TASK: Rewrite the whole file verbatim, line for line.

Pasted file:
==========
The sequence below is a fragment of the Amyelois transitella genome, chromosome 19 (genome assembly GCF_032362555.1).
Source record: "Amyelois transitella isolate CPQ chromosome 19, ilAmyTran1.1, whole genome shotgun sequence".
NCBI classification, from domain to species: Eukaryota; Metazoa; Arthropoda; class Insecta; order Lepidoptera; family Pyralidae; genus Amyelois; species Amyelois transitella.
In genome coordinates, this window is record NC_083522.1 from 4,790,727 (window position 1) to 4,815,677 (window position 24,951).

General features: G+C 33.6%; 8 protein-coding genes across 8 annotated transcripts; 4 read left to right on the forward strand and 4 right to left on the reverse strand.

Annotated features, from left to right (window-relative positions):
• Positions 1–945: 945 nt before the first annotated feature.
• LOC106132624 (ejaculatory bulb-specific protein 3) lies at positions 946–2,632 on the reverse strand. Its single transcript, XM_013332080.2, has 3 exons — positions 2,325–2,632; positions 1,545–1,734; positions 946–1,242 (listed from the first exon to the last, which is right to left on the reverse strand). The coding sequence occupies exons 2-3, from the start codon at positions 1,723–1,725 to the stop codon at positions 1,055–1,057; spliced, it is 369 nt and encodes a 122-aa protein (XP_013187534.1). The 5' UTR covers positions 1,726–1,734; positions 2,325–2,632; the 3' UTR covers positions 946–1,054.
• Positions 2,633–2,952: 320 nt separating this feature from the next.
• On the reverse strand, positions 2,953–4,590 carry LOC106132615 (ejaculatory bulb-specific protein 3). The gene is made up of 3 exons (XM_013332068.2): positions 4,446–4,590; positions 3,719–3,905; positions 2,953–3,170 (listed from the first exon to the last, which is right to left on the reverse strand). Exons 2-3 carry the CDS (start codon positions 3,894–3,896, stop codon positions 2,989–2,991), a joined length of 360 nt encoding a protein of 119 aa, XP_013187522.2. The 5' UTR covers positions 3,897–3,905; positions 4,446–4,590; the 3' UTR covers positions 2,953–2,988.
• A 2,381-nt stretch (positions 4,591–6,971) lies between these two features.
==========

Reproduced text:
The sequence below is a fragment of the Amyelois transitella genome, chromosome 19 (genome assembly GCF_032362555.1).
Source record: "Amyelois transitella isolate CPQ chromosome 19, ilAmyTran1.1, whole genome shotgun sequence".
NCBI classification, from domain to species: Eukaryota; Metazoa; Arthropoda; class Insecta; order Lepidoptera; family Pyralidae; genus Amyelois; species Amyelois transitella.
In genome coordinates, this window is record NC_083522.1 from 4,790,727 (window position 1) to 4,815,677 (window position 24,951).

General features: G+C 33.6%; 8 protein-coding genes across 8 annotated transcripts; 4 read left to right on the forward strand and 4 right to left on the reverse strand.

Annotated features, from left to right (window-relative positions):
• Positions 1–945: 945 nt before the first annotated feature.
• LOC106132624 (ejaculatory bulb-specific protein 3) lies at positions 946–2,632 on the reverse strand. Its single transcript, XM_013332080.2, has 3 exons — positions 2,325–2,632; positions 1,545–1,734; positions 946–1,242 (listed from the first exon to the last, which is right to left on the reverse strand). The coding sequence occupies exons 2-3, from the start codon at positions 1,723–1,725 to the stop codon at positions 1,055–1,057; spliced, it is 369 nt and encodes a 122-aa protein (XP_013187534.1). The 5' UTR covers positions 1,726–1,734; positions 2,325–2,632; the 3' UTR covers positions 946–1,054.
• Positions 2,633–2,952: 320 nt separating this feature from the next.
• On the reverse strand, positions 2,953–4,590 carry LOC106132615 (ejaculatory bulb-specific protein 3). The gene is made up of 3 exons (XM_013332068.2): positions 4,446–4,590; positions 3,719–3,905; positions 2,953–3,170 (listed from the first exon to the last, which is right to left on the reverse strand). Exons 2-3 carry the CDS (start codon positions 3,894–3,896, stop codon positions 2,989–2,991), a joined length of 360 nt encoding a protein of 119 aa, XP_013187522.2. The 5' UTR covers positions 3,897–3,905; positions 4,446–4,590; the 3' UTR covers positions 2,953–2,988.
• A 2,381-nt stretch (positions 4,591–6,971) lies between these two features.